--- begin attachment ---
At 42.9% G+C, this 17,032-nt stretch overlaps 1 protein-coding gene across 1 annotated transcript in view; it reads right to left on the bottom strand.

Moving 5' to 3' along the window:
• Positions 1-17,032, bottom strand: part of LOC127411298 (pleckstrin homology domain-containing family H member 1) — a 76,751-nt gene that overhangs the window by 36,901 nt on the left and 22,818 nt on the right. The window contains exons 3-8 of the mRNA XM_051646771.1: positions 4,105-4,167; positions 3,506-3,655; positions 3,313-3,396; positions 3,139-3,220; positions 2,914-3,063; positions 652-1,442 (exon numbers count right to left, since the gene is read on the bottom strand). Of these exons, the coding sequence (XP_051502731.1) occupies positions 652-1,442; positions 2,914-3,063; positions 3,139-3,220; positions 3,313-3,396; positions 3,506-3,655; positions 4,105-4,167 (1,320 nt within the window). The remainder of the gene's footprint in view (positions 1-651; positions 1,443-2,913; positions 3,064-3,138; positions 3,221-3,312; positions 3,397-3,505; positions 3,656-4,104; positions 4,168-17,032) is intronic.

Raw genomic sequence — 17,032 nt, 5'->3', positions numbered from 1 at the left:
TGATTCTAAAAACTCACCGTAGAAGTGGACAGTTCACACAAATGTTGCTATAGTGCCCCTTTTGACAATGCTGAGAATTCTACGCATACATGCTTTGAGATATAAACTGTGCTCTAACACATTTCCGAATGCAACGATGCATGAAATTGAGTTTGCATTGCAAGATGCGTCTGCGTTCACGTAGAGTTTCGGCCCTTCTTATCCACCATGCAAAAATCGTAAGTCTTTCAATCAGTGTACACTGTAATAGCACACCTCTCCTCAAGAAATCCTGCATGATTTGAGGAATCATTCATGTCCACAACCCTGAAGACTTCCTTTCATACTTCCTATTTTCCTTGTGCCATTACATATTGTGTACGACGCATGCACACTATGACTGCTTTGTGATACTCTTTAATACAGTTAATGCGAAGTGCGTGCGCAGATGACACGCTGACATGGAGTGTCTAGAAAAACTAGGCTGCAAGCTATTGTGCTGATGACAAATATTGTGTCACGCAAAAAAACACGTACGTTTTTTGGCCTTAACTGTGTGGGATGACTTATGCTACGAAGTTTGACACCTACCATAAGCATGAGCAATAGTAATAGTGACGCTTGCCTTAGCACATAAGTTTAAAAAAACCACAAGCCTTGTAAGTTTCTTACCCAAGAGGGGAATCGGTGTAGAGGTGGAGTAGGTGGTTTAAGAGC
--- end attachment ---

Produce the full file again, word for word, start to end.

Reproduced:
At 42.9% G+C, this 17,032-nt stretch overlaps 1 protein-coding gene across 1 annotated transcript in view; it reads right to left on the bottom strand.

Moving 5' to 3' along the window:
• Positions 1-17,032, bottom strand: part of LOC127411298 (pleckstrin homology domain-containing family H member 1) — a 76,751-nt gene that overhangs the window by 36,901 nt on the left and 22,818 nt on the right. The window contains exons 3-8 of the mRNA XM_051646771.1: positions 4,105-4,167; positions 3,506-3,655; positions 3,313-3,396; positions 3,139-3,220; positions 2,914-3,063; positions 652-1,442 (exon numbers count right to left, since the gene is read on the bottom strand). Of these exons, the coding sequence (XP_051502731.1) occupies positions 652-1,442; positions 2,914-3,063; positions 3,139-3,220; positions 3,313-3,396; positions 3,506-3,655; positions 4,105-4,167 (1,320 nt within the window). The remainder of the gene's footprint in view (positions 1-651; positions 1,443-2,913; positions 3,064-3,138; positions 3,221-3,312; positions 3,397-3,505; positions 3,656-4,104; positions 4,168-17,032) is intronic.

Raw genomic sequence — 17,032 nt, 5'->3', positions numbered from 1 at the left:
TGATTCTAAAAACTCACCGTAGAAGTGGACAGTTCACACAAATGTTGCTATAGTGCCCCTTTTGACAATGCTGAGAATTCTACGCATACATGCTTTGAGATATAAACTGTGCTCTAACACATTTCCGAATGCAACGATGCATGAAATTGAGTTTGCATTGCAAGATGCGTCTGCGTTCACGTAGAGTTTCGGCCCTTCTTATCCACCATGCAAAAATCGTAAGTCTTTCAATCAGTGTACACTGTAATAGCACACCTCTCCTCAAGAAATCCTGCATGATTTGAGGAATCATTCATGTCCACAACCCTGAAGACTTCCTTTCATACTTCCTATTTTCCTTGTGCCATTACATATTGTGTACGACGCATGCACACTATGACTGCTTTGTGATACTCTTTAATACAGTTAATGCGAAGTGCGTGCGCAGATGACACGCTGACATGGAGTGTCTAGAAAAACTAGGCTGCAAGCTATTGTGCTGATGACAAATATTGTGTCACGCAAAAAAACACGTACGTTTTTTGGCCTTAACTGTGTGGGATGACTTATGCTACGAAGTTTGACACCTACCATAAGCATGAGCAATAGTAATAGTGACGCTTGCCTTAGCACATAAGTTTAAAAAAACCACAAGCCTTGTAAGTTTCTTACCCAAGAGGGGAATCGGTGTAGAGGTGGAGTAGGTGGTTTAAGAGC